Pilgrims' Way

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For other uses, see Pilgrims' Way (disambiguation).
Pilgrims' Way
Pilgrims way westwell.jpg
Pilgrims' Way near Westwell, Kent
Length 192 km (119 mi)
Location South Eastern England, United Kingdom
Trailheads Winchester, Hampshire
Shrine of Thomas Becket, Canterbury, Kent
Use Hiking, cycling and byway
Hiking details
Season All year

The Pilgrims' Way (also Pilgrim's Way or Pilgrims Way[1]) is the historic route supposed to have been taken by pilgrims from Winchester in Hampshire, England, to the shrine of Thomas Becket at Canterbury in Kent. This name, of comparatively recent coinage, is somewhat misleading as the route follows closely a pre-existing ancient trackway dated by archaeological finds to 500–450 BC, but probably in existence since the stone age.[2][3] The prehistoric route followed the "natural causeway" east to west on the southern slopes of the North Downs.[4]

The course was dictated by the natural geography: it took advantage of the contours, avoided the sticky clay of the land below but also the thinner, overlying "clay with flints" of the summits.[5] In places a coexisting ridgeway and terrace way can be identified; the route followed would have varied with the season, but it would not drop below the upper line of cultivation.[6][7] The trackway ran the entire length of the North Downs, leading to and from Folkestone: the pilgrims would have had to turn away from it, north along the valley of the Great Stour near Chilham, to reach Canterbury.

History[edit]

Map of Pilgrims Way near Titsey, Surrey. The upper route, on the brow of the North Downs, is the ancient trackway (note the archaeological finds at the top left); the lower, almost in the valley, is the route surmised by the Ordnance Survey in the 19th century

The prehistoric trackway extended further than the present Way, providing a link from the narrowest part of the English Channel to the important religious complexes of Avebury and Stonehenge, in Wiltshire, where it is known as the Harroway.[8][9] The route was still followed as an artery for through traffic in Roman times, a period of continuous use of more than 3000 years.[3]

From Thomas Becket's canonization in 1173 until the dissolution of the monasteries in 1538 his shrine at Canterbury became the most important in the country, indeed "after Rome...the chief shrine in Christendom",[10] and it drew pilgrims from far and wide. Winchester, apart from being an ecclesiastical centre in its own right (the shrine of St Swithin), was an important regional focus and an aggregation point for travellers arriving through the seaports on the south coast.[5] Travellers from Winchester to Canterbury naturally used the ancient way, as it was the direct route, and research by local historians has provided much by way of detail—sometimes embellished—of the pilgrims' journeys. The numbers making their way to Canterbury by this route were not recorded, but the estimate by the Kentish historian William Coles Finch that it carried more than 100,000 pilgrims a year is surely an exaggeration.[11][12] A separate (and more reliably attested) route to Canterbury was by way of Watling Street from London, as followed by the storytellers in The Canterbury Tales by Geoffrey Chaucer.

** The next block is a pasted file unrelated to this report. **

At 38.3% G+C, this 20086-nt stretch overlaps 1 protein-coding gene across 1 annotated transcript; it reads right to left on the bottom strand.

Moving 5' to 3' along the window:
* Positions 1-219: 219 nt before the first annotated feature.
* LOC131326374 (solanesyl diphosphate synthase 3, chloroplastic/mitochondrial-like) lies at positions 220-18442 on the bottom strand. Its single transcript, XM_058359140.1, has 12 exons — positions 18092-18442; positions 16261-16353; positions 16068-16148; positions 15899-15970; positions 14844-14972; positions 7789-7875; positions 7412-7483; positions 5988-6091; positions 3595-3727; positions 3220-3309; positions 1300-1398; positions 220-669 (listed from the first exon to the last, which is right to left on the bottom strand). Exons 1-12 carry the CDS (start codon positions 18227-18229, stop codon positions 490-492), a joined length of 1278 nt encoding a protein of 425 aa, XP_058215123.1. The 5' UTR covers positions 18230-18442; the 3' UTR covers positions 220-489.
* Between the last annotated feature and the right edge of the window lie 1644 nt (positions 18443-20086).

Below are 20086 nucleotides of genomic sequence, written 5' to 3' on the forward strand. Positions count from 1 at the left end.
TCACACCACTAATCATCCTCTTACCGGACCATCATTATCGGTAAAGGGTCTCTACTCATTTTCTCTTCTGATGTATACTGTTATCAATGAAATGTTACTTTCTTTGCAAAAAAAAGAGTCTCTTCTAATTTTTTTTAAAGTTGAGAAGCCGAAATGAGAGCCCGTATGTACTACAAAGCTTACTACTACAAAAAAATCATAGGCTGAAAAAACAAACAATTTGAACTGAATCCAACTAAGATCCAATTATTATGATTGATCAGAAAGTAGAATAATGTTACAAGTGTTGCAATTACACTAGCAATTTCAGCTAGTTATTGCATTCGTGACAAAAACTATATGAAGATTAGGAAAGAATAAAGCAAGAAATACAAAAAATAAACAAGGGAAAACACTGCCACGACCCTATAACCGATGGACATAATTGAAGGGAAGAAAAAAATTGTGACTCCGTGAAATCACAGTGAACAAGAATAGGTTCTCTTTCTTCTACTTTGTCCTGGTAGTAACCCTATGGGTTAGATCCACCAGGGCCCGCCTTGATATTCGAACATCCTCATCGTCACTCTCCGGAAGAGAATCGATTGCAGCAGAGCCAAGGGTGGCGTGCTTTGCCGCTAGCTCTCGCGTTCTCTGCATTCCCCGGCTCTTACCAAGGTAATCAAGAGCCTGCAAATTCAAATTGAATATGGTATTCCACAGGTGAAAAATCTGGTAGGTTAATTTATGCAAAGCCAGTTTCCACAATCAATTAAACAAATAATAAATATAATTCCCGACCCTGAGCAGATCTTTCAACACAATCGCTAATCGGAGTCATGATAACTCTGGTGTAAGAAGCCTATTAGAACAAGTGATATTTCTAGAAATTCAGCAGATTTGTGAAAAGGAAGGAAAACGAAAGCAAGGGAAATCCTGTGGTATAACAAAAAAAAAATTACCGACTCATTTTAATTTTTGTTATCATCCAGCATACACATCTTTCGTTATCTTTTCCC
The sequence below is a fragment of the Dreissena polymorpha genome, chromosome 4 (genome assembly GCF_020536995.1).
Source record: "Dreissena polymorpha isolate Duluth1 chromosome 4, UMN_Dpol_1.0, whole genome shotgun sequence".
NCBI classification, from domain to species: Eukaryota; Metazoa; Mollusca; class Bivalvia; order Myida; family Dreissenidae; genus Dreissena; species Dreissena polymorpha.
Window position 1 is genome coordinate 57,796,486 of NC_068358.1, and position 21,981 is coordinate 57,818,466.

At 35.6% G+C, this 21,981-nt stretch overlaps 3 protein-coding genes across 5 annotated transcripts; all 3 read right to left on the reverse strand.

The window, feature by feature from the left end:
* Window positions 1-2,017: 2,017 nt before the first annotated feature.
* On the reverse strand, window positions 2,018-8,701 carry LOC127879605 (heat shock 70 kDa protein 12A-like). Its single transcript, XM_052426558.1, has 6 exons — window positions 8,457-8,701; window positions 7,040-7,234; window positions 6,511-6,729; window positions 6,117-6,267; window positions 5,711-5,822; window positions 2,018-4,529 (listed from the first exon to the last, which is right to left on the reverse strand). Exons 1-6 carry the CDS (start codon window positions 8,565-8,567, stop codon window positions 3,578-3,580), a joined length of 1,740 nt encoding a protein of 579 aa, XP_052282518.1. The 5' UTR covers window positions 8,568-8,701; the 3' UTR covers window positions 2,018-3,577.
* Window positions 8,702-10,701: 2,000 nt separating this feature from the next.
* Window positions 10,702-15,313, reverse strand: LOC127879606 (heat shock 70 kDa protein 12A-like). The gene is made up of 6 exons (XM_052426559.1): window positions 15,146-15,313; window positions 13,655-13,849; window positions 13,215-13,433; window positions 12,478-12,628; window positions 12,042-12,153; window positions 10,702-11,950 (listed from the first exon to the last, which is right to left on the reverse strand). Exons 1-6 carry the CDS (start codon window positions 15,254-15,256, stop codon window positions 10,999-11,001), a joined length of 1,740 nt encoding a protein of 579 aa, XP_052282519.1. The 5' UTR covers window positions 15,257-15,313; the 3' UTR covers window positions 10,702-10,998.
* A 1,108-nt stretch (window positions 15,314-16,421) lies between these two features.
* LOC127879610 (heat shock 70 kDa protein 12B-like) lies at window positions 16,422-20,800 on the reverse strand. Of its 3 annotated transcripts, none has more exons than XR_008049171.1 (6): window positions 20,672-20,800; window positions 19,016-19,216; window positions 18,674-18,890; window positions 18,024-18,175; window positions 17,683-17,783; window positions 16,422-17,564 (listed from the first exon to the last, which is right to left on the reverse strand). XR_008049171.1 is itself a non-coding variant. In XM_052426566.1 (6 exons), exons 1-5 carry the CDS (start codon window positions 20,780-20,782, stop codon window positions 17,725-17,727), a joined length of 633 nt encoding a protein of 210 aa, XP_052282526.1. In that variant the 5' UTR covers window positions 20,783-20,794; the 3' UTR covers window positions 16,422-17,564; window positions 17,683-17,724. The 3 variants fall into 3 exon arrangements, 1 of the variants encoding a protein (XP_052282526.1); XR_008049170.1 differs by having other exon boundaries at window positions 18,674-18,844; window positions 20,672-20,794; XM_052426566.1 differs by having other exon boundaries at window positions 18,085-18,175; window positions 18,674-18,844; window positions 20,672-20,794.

Indeed, the concept of a single route called the Pilgrims' Way seems to be no older than the Victorian Ordnance Survey map of Surrey, whose surveyor, Edward Renouard James, published a pamphlet in 1871 entitled Notes on the Pilgrims' Way in West Surrey. Here he asserted that the route was "little studied" and that "very many persons in the neighbourhood" had not been aware of it.[13] His insertion of the route name on the Ordnance map gave an official sanction to his conjecture; and writers such as Hilaire Belloc were eager to follow it up. In fact, the route as shown on modern maps is not only unsuitable for the mass movement of travellers but has also left few traces of their activity.[14] The official history of the Ordnance Survey acknowledges the "enduring archaeological blunder", blaming the enthusiasm for history of the then Director, General Sir Henry James.[15] Together, romantically inclined authors have succeeded in creating a "a fable of...modern origin" to explain the existence of the Way.[3]

The Pilgrims' Way is at the centre of the Powell and Pressburger film A Canterbury Tale, with the camera panning along a map of the route at the start of the film.[16]

Route[edit]

In the Middle Ages the pilgrims' route left the ancient trackway to climb St Martha's Hill[3]
On the Pilgrims' Way near Trottiscliffe, Kent